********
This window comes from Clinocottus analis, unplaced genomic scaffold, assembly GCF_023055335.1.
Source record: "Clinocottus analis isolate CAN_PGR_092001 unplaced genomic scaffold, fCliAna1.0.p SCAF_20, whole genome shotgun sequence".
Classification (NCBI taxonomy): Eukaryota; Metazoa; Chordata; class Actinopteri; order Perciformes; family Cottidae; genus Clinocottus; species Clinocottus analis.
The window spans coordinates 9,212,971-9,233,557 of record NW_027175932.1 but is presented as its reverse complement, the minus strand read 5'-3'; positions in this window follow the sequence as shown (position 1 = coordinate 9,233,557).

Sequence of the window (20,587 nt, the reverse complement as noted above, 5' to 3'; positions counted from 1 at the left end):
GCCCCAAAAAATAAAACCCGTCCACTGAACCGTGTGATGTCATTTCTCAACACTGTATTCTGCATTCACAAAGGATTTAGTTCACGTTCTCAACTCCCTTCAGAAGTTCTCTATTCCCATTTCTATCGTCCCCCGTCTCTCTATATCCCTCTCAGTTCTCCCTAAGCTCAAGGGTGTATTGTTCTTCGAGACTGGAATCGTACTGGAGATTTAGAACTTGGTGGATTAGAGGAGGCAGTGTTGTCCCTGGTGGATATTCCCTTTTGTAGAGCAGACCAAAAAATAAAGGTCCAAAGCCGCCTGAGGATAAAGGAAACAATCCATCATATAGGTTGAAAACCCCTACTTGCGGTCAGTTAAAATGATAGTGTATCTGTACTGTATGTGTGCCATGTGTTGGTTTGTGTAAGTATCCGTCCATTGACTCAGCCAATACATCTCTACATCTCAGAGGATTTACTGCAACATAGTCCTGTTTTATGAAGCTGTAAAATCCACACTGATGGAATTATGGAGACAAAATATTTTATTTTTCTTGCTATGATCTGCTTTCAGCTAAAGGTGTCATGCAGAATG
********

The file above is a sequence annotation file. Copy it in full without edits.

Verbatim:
This window comes from Clinocottus analis, unplaced genomic scaffold, assembly GCF_023055335.1.
Source record: "Clinocottus analis isolate CAN_PGR_092001 unplaced genomic scaffold, fCliAna1.0.p SCAF_20, whole genome shotgun sequence".
Classification (NCBI taxonomy): Eukaryota; Metazoa; Chordata; class Actinopteri; order Perciformes; family Cottidae; genus Clinocottus; species Clinocottus analis.
The window spans coordinates 9,212,971-9,233,557 of record NW_027175932.1 but is presented as its reverse complement, the minus strand read 5'-3'; positions in this window follow the sequence as shown (position 1 = coordinate 9,233,557).

Sequence of the window (20,587 nt, the reverse complement as noted above, 5' to 3'; positions counted from 1 at the left end):
GCCCCAAAAAATAAAACCCGTCCACTGAACCGTGTGATGTCATTTCTCAACACTGTATTCTGCATTCACAAAGGATTTAGTTCACGTTCTCAACTCCCTTCAGAAGTTCTCTATTCCCATTTCTATCGTCCCCCGTCTCTCTATATCCCTCTCAGTTCTCCCTAAGCTCAAGGGTGTATTGTTCTTCGAGACTGGAATCGTACTGGAGATTTAGAACTTGGTGGATTAGAGGAGGCAGTGTTGTCCCTGGTGGATATTCCCTTTTGTAGAGCAGACCAAAAAATAAAGGTCCAAAGCCGCCTGAGGATAAAGGAAACAATCCATCATATAGGTTGAAAACCCCTACTTGCGGTCAGTTAAAATGATAGTGTATCTGTACTGTATGTGTGCCATGTGTTGGTTTGTGTAAGTATCCGTCCATTGACTCAGCCAATACATCTCTACATCTCAGAGGATTTACTGCAACATAGTCCTGTTTTATGAAGCTGTAAAATCCACACTGATGGAATTATGGAGACAAAATATTTTATTTTTCTTGCTATGATCTGCTTTCAGCTAAAGGTGTCATGCAGAATG